UPDATE: A big whew, and thanks for everyone's concern and caring this week. Trees were downed, power was out until late that night, got to try out my emergency butane cook-top and have snacks by candle light, which was somehow enjoyable given that no one was injured. The next day we heard that one of the DWP (power company) men working to restore power to the over 180,000 without it was unfortunately electrocuted. When a severe looking wild brush fire burned the next day through the nearby Hollywood Hills, I did begin to wonder whether I should Google a recipe for chocolate covered locust and frogs.
Downstairs Clare pitched in after the storm last Tuesday. Plate-sized pieces and tiny chips of glass were dumped everywhere, as much as 40 feet away from the window that burst, including a knife blade like shard landing on our bed. (That'll keep me from sleeping in.) Our landlord called for workmen to board up the broken window straight away.
We had a semi-dry Microburst*** here on Tuesday. That's what the professionals call it. I'd call it a tornado; 70 mph wind, black sky around my building, huge glass window bursting from the pressure like it was shot from a canon, glass everywhere through the whole place, howling, roaring wind that I thought was an earthquake. No one here hurt, thanks goodness. I gashed my forehead open (during the continuing clean up).
In keeping with my glass theme, one of the things I was photographing just before the storm hit was a great new Halfland find, large hollow glass ink bottles (see the tiny quill?) to be used as the Writing Mouse character's ink wells.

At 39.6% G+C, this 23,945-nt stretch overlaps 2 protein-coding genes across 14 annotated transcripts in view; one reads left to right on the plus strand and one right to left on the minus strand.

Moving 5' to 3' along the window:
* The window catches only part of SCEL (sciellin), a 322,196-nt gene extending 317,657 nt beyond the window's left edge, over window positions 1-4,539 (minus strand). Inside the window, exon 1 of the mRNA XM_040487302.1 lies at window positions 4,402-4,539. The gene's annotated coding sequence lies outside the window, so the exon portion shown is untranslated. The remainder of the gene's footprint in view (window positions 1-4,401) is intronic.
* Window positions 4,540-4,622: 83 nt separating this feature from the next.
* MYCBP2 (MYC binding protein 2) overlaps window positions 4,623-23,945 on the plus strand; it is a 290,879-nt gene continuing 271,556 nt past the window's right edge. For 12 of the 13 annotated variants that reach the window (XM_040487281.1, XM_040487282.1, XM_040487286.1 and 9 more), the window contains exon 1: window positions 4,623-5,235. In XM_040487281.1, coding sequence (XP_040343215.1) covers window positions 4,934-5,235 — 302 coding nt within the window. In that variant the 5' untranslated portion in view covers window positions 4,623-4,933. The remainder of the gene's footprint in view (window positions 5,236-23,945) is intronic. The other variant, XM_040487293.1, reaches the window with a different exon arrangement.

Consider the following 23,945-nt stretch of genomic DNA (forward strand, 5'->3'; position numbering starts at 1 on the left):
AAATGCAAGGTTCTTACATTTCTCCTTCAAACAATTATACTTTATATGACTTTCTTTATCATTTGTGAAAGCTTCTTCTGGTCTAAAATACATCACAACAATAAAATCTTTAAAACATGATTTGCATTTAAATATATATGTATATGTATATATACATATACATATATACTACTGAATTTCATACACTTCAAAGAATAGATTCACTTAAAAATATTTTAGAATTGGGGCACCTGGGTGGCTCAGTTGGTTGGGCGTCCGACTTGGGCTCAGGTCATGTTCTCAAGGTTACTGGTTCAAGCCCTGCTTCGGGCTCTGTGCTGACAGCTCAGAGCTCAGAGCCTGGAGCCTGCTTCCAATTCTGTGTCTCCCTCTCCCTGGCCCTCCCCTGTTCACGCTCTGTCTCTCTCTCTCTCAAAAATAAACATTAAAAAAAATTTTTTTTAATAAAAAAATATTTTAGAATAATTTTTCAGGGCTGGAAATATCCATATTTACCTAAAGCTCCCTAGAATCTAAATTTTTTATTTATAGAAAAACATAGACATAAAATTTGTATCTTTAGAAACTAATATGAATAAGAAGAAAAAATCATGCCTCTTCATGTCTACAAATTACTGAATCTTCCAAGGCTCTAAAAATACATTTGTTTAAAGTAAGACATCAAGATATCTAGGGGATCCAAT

Last weekend I stopped into one of my favorite art supply/creative inspiration spots, Ritual Adornments, a superb bead shop in Santa Monica. This place sells thousands of types of beads from all over the globe beautifully arranged floor to high ceiling by color. There's something so invigorating about walking into a well-stocked space replete with creative materials. Seeing and touching everything in there can really get me going.
I had been looking for miniature hollow glass bottles to use for oil lamps in Rana's cottage, etc. Short of making friends with a glass blower I resigned myself to using, well, I really hadn't resolved that bit yet. But then I saw these hand made glass beads that seemed the perfect scale, pricey about $6 each, too good though, had to select one, just for a model at least. Surprise! Unbeknownst to me that day was the biggest sale of the year for them, half-off of everything. Ahem, I went back and bought a few more things than I might have otherwise.
I decided while there that the Writing Mouse's ink bottles will mostly be... acorns! yay! (scooped out and cork topped) from the tree and other wooden containers so I also bought a model wooden bead there as well (seen above with a couple of real acorns I had on hand).
I may also experiment with some translucent polymer clays baked over strongly-colored glass beads to see whether that gives a nice liquid-filled bottle look as well.
I bought a few beads to embellish the wonderful felt beads that Hila had sent me in order to make them into three colorful necklaces. Hila can have her choice of the three when they are finished.
(***Microbursts – A small concentrated downburst that produces an outward burst of damaging winds at the surface. Microbursts are generally small (less than 4km across) and short-lived, lasting only 5-10 minutes, with maximum windspeeds up to 168 mph. There are two kinds of microbursts: wet and dry. A wet microburst is accompanied by heavy precipitation at the surface. Dry microbursts, common in places like the high plains and the intermountain west, occur with little or no precipitation reaching the ground.
People hit by a microburst might think it's a tornado. There can be an awesome roaring sound and even a cloud formation similar to a funnel, pushed downward from the cloud to ground by the rush of wind and precipitation.
But the key difference in a microburst and a tornado is that there is no vertical rotation in a microburst. Microburst winds can roll like a barrel along the surface, creating intermittent periods of damage a few miles away until surface friction eventually slows the winds down, but the downdraft itself does not rotate.)